Like what is happening in the Arab world today? If that's not a transformation in consciousness....
And it happened on 1 Imix, which everybody is now talking about. It happened on 1 Imix. Isn't that interesting? I was never trained that Imix is the beginning; in Momostenango, I was trained that Chuen [Monkey or Thread] was the beginning.
And 6 Imix was the day of 9/11.
Okay. Yeah, I do think it's interesting, and I have seen this many times, that a lot of changes in this world do seem to be targeted in terms of these important dates in the tzolk’in or cho’l q’ij. And I would not disagree with that by any means.
In fact, I was told that you can always figure out what's going to happen in a particular year just by looking at the Year Lord. For example, they say that Manik [Deer], which we would call Kej' in Ki'che', that these years are like trying to ride a deer like a horse. If you're righteous, you can ride; if not, you get bumped off. Now Watergate, in 1974, was a Manik year.
And they say years ruled by Eb, the Road of Life, that's the most gracious of years. And 1967—the Summer of Love—that was an Eb year. And then Caban [Earth} years, the year of the thinker, the year of the mind, that's when people think about things and change things. Elections in the United States are held every four years, during a Caban year. Finally, to go to the Ik [Wind] years, the year of the hurricane, 9/11 happened in an Ik year, and so was the actual hurricane, Katrina. So you really can sort of figure it out according to the years.
Speaking of the Year Bearers, certain information is just coming to light about how the Maya and even the Aztecs adjusted their solar calendar for what we call "leap day." The Gran Uayeb, which is supposed to introduce a new set of four Year Bearers every 52 years. And this happens in 2013, on May 6.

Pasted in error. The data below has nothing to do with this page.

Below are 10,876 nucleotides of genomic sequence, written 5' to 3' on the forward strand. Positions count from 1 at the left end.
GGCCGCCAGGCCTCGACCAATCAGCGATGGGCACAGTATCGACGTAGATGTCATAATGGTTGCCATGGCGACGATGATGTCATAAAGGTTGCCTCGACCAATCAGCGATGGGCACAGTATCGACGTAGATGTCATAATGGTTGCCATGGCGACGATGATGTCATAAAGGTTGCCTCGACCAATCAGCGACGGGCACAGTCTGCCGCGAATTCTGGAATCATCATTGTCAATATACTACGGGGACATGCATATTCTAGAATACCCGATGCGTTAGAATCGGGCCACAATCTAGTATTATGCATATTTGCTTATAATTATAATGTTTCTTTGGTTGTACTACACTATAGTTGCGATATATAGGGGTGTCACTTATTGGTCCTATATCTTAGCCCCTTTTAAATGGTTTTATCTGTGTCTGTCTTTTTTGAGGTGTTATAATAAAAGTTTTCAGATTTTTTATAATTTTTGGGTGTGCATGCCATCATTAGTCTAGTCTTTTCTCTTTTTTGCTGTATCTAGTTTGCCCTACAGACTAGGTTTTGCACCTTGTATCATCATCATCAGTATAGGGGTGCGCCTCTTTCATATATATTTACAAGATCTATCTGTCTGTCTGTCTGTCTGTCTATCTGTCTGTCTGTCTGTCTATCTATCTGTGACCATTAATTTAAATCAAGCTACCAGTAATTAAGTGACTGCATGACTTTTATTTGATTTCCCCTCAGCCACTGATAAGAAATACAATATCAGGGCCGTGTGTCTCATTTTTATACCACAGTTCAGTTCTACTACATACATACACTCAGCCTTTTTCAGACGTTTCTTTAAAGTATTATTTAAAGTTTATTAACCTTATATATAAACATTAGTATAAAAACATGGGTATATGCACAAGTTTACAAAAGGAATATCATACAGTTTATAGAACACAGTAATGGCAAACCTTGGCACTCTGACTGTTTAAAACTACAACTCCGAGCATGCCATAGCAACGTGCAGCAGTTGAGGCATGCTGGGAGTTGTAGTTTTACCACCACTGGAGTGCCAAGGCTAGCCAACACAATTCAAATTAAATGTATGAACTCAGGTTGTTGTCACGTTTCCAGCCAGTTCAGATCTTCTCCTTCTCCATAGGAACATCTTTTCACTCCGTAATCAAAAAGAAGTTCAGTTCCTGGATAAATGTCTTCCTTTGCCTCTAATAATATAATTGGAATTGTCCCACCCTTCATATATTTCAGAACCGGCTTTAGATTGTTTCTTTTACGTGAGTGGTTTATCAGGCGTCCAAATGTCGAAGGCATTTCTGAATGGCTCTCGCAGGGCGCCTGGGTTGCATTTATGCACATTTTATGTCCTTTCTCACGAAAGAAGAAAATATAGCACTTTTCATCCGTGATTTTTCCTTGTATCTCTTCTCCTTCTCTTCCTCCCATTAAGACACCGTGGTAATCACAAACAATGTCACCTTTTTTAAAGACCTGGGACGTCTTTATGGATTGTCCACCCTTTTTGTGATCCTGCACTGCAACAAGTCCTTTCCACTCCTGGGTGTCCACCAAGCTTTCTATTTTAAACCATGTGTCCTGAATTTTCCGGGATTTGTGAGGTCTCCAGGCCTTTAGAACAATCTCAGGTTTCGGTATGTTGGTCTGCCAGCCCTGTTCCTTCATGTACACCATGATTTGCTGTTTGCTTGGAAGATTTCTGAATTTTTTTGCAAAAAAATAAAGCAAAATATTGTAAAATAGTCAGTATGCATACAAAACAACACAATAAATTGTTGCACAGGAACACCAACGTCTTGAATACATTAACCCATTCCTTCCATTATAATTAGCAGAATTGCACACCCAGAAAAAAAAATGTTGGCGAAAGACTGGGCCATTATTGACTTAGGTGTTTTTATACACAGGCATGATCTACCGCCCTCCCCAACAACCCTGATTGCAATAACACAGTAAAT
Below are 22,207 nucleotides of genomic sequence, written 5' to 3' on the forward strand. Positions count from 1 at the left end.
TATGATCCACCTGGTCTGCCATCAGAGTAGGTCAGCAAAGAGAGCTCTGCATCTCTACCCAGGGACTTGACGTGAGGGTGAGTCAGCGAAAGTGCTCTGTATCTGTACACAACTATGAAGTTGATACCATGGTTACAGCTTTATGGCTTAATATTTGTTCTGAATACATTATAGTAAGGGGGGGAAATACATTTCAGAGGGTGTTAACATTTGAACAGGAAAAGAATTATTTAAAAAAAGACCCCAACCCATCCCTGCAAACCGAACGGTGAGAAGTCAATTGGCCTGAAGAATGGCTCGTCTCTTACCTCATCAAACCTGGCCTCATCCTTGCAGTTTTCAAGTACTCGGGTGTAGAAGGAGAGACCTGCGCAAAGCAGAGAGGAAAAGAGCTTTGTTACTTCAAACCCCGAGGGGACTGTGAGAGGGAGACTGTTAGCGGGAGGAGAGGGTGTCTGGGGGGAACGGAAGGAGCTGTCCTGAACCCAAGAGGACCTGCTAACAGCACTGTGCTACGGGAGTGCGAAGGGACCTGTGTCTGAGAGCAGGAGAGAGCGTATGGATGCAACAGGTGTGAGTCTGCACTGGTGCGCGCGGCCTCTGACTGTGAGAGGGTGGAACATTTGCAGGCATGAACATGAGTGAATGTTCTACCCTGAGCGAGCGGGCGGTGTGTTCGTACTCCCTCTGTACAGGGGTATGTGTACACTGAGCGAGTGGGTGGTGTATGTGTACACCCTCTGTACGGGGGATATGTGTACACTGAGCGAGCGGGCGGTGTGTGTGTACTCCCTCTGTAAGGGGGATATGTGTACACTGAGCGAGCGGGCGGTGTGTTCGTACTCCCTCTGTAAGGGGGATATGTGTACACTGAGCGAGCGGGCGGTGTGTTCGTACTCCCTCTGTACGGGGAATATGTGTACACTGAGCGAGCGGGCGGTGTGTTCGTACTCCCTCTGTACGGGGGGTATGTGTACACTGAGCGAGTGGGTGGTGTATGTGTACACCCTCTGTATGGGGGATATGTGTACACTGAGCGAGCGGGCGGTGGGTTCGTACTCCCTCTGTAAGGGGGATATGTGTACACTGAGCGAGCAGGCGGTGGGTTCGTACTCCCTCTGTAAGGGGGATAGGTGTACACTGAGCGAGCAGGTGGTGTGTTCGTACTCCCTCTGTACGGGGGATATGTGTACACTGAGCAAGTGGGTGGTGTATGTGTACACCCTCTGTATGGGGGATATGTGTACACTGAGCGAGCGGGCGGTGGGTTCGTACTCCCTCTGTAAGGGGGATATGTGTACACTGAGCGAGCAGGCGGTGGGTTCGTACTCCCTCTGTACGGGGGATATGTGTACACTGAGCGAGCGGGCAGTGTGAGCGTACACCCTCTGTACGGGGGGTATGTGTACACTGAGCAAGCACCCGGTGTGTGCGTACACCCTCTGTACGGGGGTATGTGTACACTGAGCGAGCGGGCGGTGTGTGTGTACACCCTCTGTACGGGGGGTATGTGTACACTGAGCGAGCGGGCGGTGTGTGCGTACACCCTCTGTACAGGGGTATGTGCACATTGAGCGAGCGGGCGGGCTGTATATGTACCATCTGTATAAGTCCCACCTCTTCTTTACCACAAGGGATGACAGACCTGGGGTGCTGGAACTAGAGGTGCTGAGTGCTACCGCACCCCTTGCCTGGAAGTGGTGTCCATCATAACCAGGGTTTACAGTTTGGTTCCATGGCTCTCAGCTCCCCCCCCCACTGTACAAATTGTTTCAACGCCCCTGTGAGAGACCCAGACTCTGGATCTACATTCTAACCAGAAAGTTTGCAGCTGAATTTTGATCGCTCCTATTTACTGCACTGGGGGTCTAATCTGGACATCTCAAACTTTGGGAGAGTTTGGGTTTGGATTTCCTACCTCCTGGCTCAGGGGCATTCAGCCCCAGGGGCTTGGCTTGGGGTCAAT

My take on it is that the philosophy of the Year Bearers is probably one of the most difficult and contentious things in contemporary Mayan thinking. I've met so many traditional Maya who do it so many different ways. So I don't really have a firm opinion about it. I'm open to hearing everything—in fact I love to listen to everything—but I feel that the whole issue is just so complex that it really...that the Maya have to figure it out for themselves.
Incidentally, I know of one source that says a community can choose its own Year Bearers. Which could be used as a form of social control.
And I believe that according to your own book, some of the Maya around Lake Atitlan use Type III Year Bearers: Lamat, Akbal, Ben and Etznab. Whereas in the Ki'che' highlands, they use Type II Year Bearers. Manik, Eb, Caban and Ik. So even here in this geographically small country, you can find many different traditions.
It appears that I am about to run out of digital tape. Thanks very much for sharing your knowledge of Mayan spirituality and the calendar with us today.
To visit Kenneth Johnson's Web site about Mayan astrology, see our Mayan Astrology links page.
Researched and written in Guatemala, The Mayan Calendar User's Guide reveals astrological techniques and secrets never before published in the English language.